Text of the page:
[news release] This summer, a number of new domain names will likely start appearing on the Web. Generic names such as .apple, .home, .app, .vegas or .music could join such stalwarts as .com, .net and .org. ICANN, a non-profit organization charged with administering the system, has been considering the expansion for several years. University of Houston Law Center professor Jacqueline D. Lipton spoke on the topic last weekend at the Second Annual International Intellectual Property Law Scholar’s Roundtable at the University of San Diego. Lipton sees the new system as a significant test in the development of innovative systems for global governance of commerce and free speech.
“The new generic Top-Level Domain (gTLD) process is unique in legal and political terms in several respects,” Lipton said. “It is the first time ever that words and phrases have been auctioned off to those with the financial wherewithal to pay large sums for them.”
ICANN has received nearly 2,000 registry applications to augment the existing set of 22 names, or gTLDs, many of which are seeking the same domain name. The initial application fee is $186,000, but competition for the same name could end in auction at a considerably higher cost.
Problems may arise, she noted, with applications for potentially sensitive cultural, geographical and religious terms, including .catholic, .church, .halal, .islam and .gay. Saudi Arabia, for example, has filed objections to dozens of names, most relating to sex, alcohol, gambling, Christianity and Islam. Legal issues are likely to arise globally over freedom of expression, trademark violations, and the right to operate registries under geographically significant or culturally sensitive words and phrases in the domain space, the professor said.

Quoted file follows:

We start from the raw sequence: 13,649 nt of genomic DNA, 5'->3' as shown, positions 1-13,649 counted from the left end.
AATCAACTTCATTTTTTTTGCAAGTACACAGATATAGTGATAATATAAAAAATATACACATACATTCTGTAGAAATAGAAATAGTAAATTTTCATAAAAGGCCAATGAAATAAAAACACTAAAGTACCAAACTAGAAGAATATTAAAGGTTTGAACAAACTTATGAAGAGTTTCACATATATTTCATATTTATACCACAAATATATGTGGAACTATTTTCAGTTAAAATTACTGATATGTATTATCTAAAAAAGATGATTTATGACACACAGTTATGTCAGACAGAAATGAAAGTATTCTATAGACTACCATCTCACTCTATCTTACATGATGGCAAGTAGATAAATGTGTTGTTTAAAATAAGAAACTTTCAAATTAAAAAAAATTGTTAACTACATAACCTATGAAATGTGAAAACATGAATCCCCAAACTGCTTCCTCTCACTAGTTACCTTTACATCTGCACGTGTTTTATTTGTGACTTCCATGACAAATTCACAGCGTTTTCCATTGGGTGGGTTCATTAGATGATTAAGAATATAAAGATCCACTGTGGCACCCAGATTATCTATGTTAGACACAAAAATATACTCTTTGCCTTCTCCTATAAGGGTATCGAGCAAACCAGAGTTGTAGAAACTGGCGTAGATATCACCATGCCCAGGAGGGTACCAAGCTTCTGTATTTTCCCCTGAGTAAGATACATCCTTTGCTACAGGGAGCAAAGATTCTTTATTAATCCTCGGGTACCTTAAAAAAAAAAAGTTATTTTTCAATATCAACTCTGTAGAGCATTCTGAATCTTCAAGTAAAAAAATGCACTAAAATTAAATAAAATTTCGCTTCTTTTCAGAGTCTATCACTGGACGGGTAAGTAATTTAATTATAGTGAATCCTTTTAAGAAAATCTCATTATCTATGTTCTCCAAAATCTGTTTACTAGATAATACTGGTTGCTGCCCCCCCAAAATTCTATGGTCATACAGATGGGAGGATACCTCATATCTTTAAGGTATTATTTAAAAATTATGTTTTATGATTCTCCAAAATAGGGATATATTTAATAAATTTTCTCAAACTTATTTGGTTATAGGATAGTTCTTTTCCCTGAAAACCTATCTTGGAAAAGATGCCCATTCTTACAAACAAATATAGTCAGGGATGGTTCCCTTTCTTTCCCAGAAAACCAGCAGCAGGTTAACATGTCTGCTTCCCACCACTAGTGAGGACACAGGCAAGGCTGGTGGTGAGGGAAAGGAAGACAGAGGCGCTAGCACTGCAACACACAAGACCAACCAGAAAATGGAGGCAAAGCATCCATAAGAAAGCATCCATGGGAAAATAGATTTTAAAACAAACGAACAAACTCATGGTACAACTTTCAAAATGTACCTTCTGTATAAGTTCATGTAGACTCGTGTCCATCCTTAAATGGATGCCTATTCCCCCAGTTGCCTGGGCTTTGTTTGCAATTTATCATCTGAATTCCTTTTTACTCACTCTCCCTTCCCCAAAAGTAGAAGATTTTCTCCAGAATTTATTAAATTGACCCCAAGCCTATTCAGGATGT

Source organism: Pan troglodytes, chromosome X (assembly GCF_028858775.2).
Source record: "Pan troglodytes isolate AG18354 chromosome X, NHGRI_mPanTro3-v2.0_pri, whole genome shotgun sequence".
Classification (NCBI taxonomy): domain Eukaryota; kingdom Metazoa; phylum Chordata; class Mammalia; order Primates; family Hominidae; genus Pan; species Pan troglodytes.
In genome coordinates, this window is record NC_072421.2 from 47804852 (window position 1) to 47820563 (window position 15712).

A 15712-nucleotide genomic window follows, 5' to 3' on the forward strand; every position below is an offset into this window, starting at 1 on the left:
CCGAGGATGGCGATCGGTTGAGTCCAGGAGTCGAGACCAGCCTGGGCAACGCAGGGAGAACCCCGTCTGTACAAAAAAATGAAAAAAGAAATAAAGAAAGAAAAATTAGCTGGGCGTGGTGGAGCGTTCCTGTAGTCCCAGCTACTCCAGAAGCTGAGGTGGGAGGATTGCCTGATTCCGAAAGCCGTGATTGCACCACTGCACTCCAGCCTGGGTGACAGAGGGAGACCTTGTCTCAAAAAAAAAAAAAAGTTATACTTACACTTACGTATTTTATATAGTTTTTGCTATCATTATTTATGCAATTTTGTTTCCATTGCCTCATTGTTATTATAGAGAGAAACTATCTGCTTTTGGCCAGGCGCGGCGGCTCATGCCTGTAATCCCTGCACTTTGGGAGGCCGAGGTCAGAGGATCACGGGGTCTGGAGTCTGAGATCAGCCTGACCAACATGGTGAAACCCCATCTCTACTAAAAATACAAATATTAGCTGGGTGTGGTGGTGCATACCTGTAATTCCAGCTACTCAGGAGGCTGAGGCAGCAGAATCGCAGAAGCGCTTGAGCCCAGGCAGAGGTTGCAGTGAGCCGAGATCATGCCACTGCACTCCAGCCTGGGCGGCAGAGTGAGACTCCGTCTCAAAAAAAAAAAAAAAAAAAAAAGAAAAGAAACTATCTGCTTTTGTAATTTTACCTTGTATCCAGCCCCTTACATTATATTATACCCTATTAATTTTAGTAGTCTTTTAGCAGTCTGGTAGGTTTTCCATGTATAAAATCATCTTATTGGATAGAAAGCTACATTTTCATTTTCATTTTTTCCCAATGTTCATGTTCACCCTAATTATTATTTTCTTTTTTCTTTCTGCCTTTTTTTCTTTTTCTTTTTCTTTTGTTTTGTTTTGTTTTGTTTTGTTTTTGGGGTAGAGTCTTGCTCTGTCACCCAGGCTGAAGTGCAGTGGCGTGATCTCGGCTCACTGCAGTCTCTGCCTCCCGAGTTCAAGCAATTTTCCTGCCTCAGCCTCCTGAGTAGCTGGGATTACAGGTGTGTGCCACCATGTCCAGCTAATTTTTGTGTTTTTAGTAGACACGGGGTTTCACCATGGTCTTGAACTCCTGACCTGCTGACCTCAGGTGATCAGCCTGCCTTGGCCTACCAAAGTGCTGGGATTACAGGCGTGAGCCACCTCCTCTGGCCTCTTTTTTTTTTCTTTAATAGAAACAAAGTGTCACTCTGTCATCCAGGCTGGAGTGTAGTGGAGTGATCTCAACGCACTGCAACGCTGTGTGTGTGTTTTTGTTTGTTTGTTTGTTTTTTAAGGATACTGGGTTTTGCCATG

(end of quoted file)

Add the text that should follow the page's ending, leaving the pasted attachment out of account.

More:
Policy issues also are being hotly debated. Earlier this month at an ICANN meeting in Beijing, for instance, questions were raised about whether the organization should expand its role beyond administration of names to include content oversight.
“It is problematic because ICANN doesn’t really have, nor does it necessarily want, the power to regulate international law relating to intellectual property and freedom of expression, but no one else does either,” Lipton said. “It remains to be seen if more domestic laws will develop with respect to balancing free speech and cultural interests against commercial interests online.”
The Baker Botts Professor of Law at the Law Center, Lipton is a recognized expert on law and digital technology. She is the author of Internet Domain Names, Trademarks and Free Speech as well as a cyberspace casebook, and numerous law review articles. She is also a frequent speaker at national and international conferences.
Lipton is well-versed on developments in global communications and online business models. Her scholarship at the University of Houston Law Center focuses on law and digital technology as well as law and the creative arts. For more details on Lipton’s areas of expertise and academic background, visit her profile on UH Law Center’s site.
About the University of Houston
The University of Houston is a Carnegie-designated Tier One public research university recognized by The Princeton Review as one of the nation’s best colleges for undergraduate education. UH serves the globally competitive Houston and Gulf Coast Region by providing world-class faculty, experiential learning and strategic industry partnerships. Located in the nation’s fourth-largest city, UH serves more than 40,700 students in the most ethnically and culturally diverse region in the country.
About the University of Houston Law Center
The University of Houston Law Center is the leading law school in the nation’s fourth-largest city. Founded in 1947, it is a top-tier institution awarding Doctor of Jurisprudence (J.D.) and Master of Laws (LL.M.) degrees. The Law Center is fully accredited by the American Bar Association and is a member of the Association of American Law Schools.
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